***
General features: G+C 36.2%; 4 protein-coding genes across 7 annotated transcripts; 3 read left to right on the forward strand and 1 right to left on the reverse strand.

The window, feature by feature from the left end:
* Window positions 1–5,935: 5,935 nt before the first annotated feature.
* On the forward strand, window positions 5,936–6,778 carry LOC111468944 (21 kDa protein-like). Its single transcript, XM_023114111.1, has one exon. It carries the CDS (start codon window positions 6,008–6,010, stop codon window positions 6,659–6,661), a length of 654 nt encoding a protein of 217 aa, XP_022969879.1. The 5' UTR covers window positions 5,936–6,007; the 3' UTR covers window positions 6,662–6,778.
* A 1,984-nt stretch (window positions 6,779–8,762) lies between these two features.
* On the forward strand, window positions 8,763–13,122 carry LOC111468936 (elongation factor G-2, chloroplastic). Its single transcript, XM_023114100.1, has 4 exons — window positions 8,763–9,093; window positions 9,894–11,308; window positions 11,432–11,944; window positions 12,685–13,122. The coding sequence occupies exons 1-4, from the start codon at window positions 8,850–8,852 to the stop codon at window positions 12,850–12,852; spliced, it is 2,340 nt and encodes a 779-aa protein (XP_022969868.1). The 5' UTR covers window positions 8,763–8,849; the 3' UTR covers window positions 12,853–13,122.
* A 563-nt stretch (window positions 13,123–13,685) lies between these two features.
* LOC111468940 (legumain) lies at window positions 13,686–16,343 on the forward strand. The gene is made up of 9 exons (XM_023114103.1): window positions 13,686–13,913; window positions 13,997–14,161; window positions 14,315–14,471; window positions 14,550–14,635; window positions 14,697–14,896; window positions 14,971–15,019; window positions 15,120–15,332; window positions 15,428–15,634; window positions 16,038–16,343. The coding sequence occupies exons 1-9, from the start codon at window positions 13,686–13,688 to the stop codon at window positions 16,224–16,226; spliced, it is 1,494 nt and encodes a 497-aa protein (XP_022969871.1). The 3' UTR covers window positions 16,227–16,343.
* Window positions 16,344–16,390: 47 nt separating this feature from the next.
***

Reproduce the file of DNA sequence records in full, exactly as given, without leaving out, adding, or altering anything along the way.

General features: G+C 36.2%; 4 protein-coding genes across 7 annotated transcripts; 3 read left to right on the forward strand and 1 right to left on the reverse strand.

The window, feature by feature from the left end:
* Window positions 1–5,935: 5,935 nt before the first annotated feature.
* On the forward strand, window positions 5,936–6,778 carry LOC111468944 (21 kDa protein-like). Its single transcript, XM_023114111.1, has one exon. It carries the CDS (start codon window positions 6,008–6,010, stop codon window positions 6,659–6,661), a length of 654 nt encoding a protein of 217 aa, XP_022969879.1. The 5' UTR covers window positions 5,936–6,007; the 3' UTR covers window positions 6,662–6,778.
* A 1,984-nt stretch (window positions 6,779–8,762) lies between these two features.
* On the forward strand, window positions 8,763–13,122 carry LOC111468936 (elongation factor G-2, chloroplastic). Its single transcript, XM_023114100.1, has 4 exons — window positions 8,763–9,093; window positions 9,894–11,308; window positions 11,432–11,944; window positions 12,685–13,122. The coding sequence occupies exons 1-4, from the start codon at window positions 8,850–8,852 to the stop codon at window positions 12,850–12,852; spliced, it is 2,340 nt and encodes a 779-aa protein (XP_022969868.1). The 5' UTR covers window positions 8,763–8,849; the 3' UTR covers window positions 12,853–13,122.
* A 563-nt stretch (window positions 13,123–13,685) lies between these two features.
* LOC111468940 (legumain) lies at window positions 13,686–16,343 on the forward strand. The gene is made up of 9 exons (XM_023114103.1): window positions 13,686–13,913; window positions 13,997–14,161; window positions 14,315–14,471; window positions 14,550–14,635; window positions 14,697–14,896; window positions 14,971–15,019; window positions 15,120–15,332; window positions 15,428–15,634; window positions 16,038–16,343. The coding sequence occupies exons 1-9, from the start codon at window positions 13,686–13,688 to the stop codon at window positions 16,224–16,226; spliced, it is 1,494 nt and encodes a 497-aa protein (XP_022969871.1). The 3' UTR covers window positions 16,227–16,343.
* Window positions 16,344–16,390: 47 nt separating this feature from the next.